How Morning Star lost her Fish
by Mabel Powers
Once the Little People, the Indian fairies, ran with the Red Children
through the woods, and played with them beside the streams. Now they are
not often seen, for the white man drove them out of the woods with the
Indians, and away from the waters, with his big steam noises.
But before steamboats and great mills were on the streams, the Little
People were there. They were often seen paddling their tiny canoes, or
sliding down the great rocks on the banks. They loved to slide down a
bank where one rock jutted out, for then they had a big bounce. They
also liked to sport and jump with the fish.
There was a young Indian girl whose name was Morning Star. She was
called Morning Star because her face was so bright, and she was always
up early in the morning.
Morning Star lived with her father in a comfortable wigwam by a river.
Every day she would get up with the sun, and run down to the river where
the great rocks were, to catch fish for breakfast.
Morning Star caught her fish in a basket. At night, she would go and
fasten her basket between the rocks, in a narrow place of the stream.
Then, when the fish swam through in the night, they would get caught in
it, and Morning Star would find plenty of fish waiting for her. In the
morning, she would take the basket of fish back to the wigwam, and soon
the smell of fish frying on hot coals would come from the lodge.
Never since Morning Star began to fish with her basket, had Chief Little
Wolf, her father, had to wait for his fish breakfast before starting on
the chase. But one morning, neither Chief Little Wolf nor Morning Star
breakfasted on fish. This is how it happened.
On this morning, the Indian girl was up as usual with the sun. She ran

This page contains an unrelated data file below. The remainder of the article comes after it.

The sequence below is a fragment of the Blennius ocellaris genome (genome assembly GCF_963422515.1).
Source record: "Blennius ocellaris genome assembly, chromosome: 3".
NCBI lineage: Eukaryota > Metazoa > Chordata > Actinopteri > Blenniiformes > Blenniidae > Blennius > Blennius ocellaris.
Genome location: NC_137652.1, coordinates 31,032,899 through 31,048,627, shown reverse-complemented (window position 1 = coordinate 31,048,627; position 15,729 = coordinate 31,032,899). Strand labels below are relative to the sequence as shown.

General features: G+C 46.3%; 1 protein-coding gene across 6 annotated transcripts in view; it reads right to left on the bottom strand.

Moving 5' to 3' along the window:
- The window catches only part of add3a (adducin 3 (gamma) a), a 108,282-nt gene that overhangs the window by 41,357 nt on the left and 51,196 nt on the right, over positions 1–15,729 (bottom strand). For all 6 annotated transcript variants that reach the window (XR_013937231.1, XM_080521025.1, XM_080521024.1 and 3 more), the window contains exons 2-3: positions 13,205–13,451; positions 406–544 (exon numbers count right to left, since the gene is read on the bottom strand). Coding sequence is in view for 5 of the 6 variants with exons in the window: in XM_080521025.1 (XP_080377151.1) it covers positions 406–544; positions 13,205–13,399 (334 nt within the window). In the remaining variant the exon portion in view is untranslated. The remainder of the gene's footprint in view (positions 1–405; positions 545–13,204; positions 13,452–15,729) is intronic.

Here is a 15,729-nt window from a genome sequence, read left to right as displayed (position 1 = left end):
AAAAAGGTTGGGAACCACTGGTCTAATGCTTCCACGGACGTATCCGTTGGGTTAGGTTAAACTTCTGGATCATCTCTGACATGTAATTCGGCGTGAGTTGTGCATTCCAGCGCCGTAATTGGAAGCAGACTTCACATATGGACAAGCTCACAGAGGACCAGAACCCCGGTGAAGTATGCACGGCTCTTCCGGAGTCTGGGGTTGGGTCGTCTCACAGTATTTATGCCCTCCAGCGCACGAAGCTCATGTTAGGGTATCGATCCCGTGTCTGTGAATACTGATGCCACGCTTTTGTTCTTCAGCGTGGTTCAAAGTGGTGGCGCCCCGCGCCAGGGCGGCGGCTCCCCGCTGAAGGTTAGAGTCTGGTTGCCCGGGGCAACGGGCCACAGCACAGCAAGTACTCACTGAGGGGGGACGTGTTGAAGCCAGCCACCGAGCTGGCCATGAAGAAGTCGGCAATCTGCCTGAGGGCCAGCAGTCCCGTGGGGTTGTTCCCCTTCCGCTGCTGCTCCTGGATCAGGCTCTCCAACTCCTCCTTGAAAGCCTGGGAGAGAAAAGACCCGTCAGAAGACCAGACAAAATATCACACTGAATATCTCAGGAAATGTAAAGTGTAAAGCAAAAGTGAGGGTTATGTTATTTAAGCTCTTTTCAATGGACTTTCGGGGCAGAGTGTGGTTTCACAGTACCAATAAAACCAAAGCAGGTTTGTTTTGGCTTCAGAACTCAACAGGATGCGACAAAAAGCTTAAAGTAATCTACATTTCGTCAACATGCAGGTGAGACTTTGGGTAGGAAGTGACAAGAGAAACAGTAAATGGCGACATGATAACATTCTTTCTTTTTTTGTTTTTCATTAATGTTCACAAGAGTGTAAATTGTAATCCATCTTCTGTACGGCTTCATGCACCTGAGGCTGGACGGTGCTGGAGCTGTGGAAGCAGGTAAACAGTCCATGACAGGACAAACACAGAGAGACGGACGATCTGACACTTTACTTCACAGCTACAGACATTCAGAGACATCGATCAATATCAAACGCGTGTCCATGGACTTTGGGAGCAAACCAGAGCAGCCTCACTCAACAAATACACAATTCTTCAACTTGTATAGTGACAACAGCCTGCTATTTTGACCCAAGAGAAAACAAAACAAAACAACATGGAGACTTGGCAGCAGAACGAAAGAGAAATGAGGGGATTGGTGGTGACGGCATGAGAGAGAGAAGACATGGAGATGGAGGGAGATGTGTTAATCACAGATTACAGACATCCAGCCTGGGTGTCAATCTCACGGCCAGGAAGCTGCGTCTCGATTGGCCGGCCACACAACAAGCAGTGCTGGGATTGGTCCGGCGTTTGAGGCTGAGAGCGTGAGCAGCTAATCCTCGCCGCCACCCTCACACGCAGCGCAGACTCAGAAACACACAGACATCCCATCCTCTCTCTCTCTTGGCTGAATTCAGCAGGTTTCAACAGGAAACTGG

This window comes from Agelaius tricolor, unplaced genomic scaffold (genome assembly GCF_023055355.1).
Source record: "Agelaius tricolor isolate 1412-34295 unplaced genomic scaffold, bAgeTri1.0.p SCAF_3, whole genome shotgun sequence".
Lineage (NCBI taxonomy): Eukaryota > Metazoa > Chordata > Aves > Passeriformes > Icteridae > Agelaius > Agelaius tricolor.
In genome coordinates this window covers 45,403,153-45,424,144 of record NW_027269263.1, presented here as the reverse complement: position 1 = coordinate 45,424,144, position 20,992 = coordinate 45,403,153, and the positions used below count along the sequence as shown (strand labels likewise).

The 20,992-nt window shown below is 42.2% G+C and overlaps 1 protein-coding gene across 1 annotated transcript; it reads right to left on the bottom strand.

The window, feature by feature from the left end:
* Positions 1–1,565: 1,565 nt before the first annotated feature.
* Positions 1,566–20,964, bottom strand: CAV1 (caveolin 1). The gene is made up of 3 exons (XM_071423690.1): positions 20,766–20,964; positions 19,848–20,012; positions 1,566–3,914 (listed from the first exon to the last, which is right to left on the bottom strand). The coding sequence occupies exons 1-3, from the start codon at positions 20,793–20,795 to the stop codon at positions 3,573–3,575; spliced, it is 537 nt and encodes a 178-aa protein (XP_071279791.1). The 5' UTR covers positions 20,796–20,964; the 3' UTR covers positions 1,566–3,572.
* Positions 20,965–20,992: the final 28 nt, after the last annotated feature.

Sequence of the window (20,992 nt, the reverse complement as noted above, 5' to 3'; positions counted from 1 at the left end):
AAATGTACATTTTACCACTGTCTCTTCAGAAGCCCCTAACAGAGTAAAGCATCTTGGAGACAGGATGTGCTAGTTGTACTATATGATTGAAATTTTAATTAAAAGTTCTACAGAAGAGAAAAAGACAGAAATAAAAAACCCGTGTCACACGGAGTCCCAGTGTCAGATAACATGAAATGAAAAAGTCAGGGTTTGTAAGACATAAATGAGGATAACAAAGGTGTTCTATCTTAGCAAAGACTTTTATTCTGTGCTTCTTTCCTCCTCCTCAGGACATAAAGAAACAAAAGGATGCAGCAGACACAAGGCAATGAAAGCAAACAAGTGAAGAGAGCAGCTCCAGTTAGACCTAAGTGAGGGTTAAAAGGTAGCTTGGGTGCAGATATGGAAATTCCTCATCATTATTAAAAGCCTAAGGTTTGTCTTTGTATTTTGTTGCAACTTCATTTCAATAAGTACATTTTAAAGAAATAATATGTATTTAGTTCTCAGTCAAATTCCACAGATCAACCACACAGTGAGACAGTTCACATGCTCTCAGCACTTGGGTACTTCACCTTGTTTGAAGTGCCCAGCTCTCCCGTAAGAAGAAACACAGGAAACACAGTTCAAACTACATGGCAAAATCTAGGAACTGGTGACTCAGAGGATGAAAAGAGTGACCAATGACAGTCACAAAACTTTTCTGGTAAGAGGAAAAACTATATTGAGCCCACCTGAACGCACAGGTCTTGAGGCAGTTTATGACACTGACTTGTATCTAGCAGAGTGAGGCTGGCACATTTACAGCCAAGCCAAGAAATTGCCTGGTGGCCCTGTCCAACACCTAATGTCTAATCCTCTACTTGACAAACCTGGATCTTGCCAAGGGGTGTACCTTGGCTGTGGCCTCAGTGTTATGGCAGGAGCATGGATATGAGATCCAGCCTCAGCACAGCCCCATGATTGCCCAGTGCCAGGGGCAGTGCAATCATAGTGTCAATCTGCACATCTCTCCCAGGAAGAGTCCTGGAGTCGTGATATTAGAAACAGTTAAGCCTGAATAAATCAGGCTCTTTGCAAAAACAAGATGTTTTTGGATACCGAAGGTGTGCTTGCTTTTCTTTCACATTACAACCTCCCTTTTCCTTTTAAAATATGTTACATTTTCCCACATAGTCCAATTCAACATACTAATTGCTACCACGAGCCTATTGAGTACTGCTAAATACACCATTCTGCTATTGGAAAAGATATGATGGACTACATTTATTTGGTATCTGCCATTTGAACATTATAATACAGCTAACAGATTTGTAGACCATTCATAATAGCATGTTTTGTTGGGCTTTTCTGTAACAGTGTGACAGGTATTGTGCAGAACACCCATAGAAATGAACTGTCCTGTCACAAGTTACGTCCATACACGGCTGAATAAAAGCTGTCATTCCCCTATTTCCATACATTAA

down the river just as the Great Spirit lifted the sun's smiling face.
Morning Star had such a light heart that she was glad just to be alive,
and she sang a song of praise as she ran. All true Indians at sunrise
lift their arms and faces to the sun, and thank the Great Spirit that he
has smiled upon them again.
Happy and fleet as a deer, Morning Star ran on until she came to the
great rocks. There she saw a whole tribe of tiny little folk gathered
about her basket. Some of them were perched on the sides of the basket,
laughing and singing. Others were lifting the fish from it and throwing
them into the stream. Still others were opening and closing the splints
of the basket for the fish to slip through.
Morning Star knew that these tiny folk were the Jo gah oh. She knew
also that these Little People were friends of the fish. They know every
twist of a fish net and every turn of a hook. Often they have been known
to set fish free, and to guide them into deep, quiet places, far away
from the men who fish.
Morning Star called to the Little People and begged them not to let all
the fish go. Then she began to climb down the rocks, as fast as she
could. The little Chief called up to her, "Fish, like Indian girls, like
to be alive."
Then he told the Little People to keep on setting the fish free.
When Morning Star reached her basket, a few fish were still in it. She
put out her hand to take them from the Little People,—and not a fish,
nor a Jo gah oh was to be seen. The Little People had darted into
the rocks, for they go through anything, and the fish had slipped
through the tiny spaces between the splints of the basket.
Morning Star heard the laughter of the Little People echo deep within
the rocks, for they like to play pranks with the earth children. And far
down the stream, she saw the fish leap with joy at being still alive.
She took up her empty basket and went back to the wigwam.
That morning for breakfast, Morning Star baked corn cakes on the hot
coals. As she ate the hot cakes, she thought they tasted almost as good
Ever after, when Morning Star saw a fish leap from the stream, she
remembered what the Jo gah oh had said: "Fish, like Indian girls, like
to be alive."